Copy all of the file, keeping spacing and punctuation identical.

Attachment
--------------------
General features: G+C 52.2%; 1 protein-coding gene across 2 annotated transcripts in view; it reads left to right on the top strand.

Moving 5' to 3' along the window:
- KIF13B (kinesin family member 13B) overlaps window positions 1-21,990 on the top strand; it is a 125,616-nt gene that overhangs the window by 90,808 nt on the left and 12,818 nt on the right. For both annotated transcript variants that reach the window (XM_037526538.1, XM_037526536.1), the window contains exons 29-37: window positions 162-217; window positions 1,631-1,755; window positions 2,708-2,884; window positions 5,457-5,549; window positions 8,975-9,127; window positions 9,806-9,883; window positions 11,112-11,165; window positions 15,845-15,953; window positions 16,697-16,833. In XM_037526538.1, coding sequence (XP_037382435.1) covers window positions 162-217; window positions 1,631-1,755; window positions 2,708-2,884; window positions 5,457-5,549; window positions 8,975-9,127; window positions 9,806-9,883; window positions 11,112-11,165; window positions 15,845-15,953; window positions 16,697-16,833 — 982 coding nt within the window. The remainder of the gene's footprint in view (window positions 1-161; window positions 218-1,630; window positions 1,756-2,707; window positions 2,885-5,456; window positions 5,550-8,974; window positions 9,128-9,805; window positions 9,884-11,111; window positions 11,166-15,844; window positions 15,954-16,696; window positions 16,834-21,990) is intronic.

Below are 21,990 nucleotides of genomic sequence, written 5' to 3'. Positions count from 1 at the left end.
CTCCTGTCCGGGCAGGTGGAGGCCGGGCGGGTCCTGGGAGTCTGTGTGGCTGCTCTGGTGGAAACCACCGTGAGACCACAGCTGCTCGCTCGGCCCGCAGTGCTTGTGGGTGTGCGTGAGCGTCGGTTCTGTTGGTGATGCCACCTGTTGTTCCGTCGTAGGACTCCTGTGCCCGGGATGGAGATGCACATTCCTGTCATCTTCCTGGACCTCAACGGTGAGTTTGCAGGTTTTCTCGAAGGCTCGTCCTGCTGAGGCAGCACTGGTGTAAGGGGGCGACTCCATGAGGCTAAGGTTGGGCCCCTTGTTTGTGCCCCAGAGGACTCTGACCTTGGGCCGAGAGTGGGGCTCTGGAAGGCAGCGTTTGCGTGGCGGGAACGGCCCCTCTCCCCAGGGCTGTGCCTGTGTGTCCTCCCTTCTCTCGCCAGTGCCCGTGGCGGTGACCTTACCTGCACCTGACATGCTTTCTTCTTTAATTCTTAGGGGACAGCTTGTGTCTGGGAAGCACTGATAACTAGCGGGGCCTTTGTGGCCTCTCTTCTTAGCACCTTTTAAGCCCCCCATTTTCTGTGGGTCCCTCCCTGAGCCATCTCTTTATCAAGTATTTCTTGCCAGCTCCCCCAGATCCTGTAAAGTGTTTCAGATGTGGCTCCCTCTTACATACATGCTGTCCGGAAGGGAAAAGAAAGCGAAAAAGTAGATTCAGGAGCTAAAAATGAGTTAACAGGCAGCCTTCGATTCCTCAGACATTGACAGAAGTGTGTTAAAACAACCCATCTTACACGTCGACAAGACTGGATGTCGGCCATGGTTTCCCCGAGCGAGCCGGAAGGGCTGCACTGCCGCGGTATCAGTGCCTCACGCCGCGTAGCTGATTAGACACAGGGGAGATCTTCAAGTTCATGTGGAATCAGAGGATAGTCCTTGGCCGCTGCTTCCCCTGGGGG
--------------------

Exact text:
General features: G+C 52.2%; 1 protein-coding gene across 2 annotated transcripts in view; it reads left to right on the top strand.

Moving 5' to 3' along the window:
- KIF13B (kinesin family member 13B) overlaps window positions 1-21,990 on the top strand; it is a 125,616-nt gene that overhangs the window by 90,808 nt on the left and 12,818 nt on the right. For both annotated transcript variants that reach the window (XM_037526538.1, XM_037526536.1), the window contains exons 29-37: window positions 162-217; window positions 1,631-1,755; window positions 2,708-2,884; window positions 5,457-5,549; window positions 8,975-9,127; window positions 9,806-9,883; window positions 11,112-11,165; window positions 15,845-15,953; window positions 16,697-16,833. In XM_037526538.1, coding sequence (XP_037382435.1) covers window positions 162-217; window positions 1,631-1,755; window positions 2,708-2,884; window positions 5,457-5,549; window positions 8,975-9,127; window positions 9,806-9,883; window positions 11,112-11,165; window positions 15,845-15,953; window positions 16,697-16,833 — 982 coding nt within the window. The remainder of the gene's footprint in view (window positions 1-161; window positions 218-1,630; window positions 1,756-2,707; window positions 2,885-5,456; window positions 5,550-8,974; window positions 9,128-9,805; window positions 9,884-11,111; window positions 11,166-15,844; window positions 15,954-16,696; window positions 16,834-21,990) is intronic.

Below are 21,990 nucleotides of genomic sequence, written 5' to 3'. Positions count from 1 at the left end.
CTCCTGTCCGGGCAGGTGGAGGCCGGGCGGGTCCTGGGAGTCTGTGTGGCTGCTCTGGTGGAAACCACCGTGAGACCACAGCTGCTCGCTCGGCCCGCAGTGCTTGTGGGTGTGCGTGAGCGTCGGTTCTGTTGGTGATGCCACCTGTTGTTCCGTCGTAGGACTCCTGTGCCCGGGATGGAGATGCACATTCCTGTCATCTTCCTGGACCTCAACGGTGAGTTTGCAGGTTTTCTCGAAGGCTCGTCCTGCTGAGGCAGCACTGGTGTAAGGGGGCGACTCCATGAGGCTAAGGTTGGGCCCCTTGTTTGTGCCCCAGAGGACTCTGACCTTGGGCCGAGAGTGGGGCTCTGGAAGGCAGCGTTTGCGTGGCGGGAACGGCCCCTCTCCCCAGGGCTGTGCCTGTGTGTCCTCCCTTCTCTCGCCAGTGCCCGTGGCGGTGACCTTACCTGCACCTGACATGCTTTCTTCTTTAATTCTTAGGGGACAGCTTGTGTCTGGGAAGCACTGATAACTAGCGGGGCCTTTGTGGCCTCTCTTCTTAGCACCTTTTAAGCCCCCCATTTTCTGTGGGTCCCTCCCTGAGCCATCTCTTTATCAAGTATTTCTTGCCAGCTCCCCCAGATCCTGTAAAGTGTTTCAGATGTGGCTCCCTCTTACATACATGCTGTCCGGAAGGGAAAAGAAAGCGAAAAAGTAGATTCAGGAGCTAAAAATGAGTTAACAGGCAGCCTTCGATTCCTCAGACATTGACAGAAGTGTGTTAAAACAACCCATCTTACACGTCGACAAGACTGGATGTCGGCCATGGTTTCCCCGAGCGAGCCGGAAGGGCTGCACTGCCGCGGTATCAGTGCCTCACGCCGCGTAGCTGATTAGACACAGGGGAGATCTTCAAGTTCATGTGGAATCAGAGGATAGTCCTTGGCCGCTGCTTCCCCTGGGGG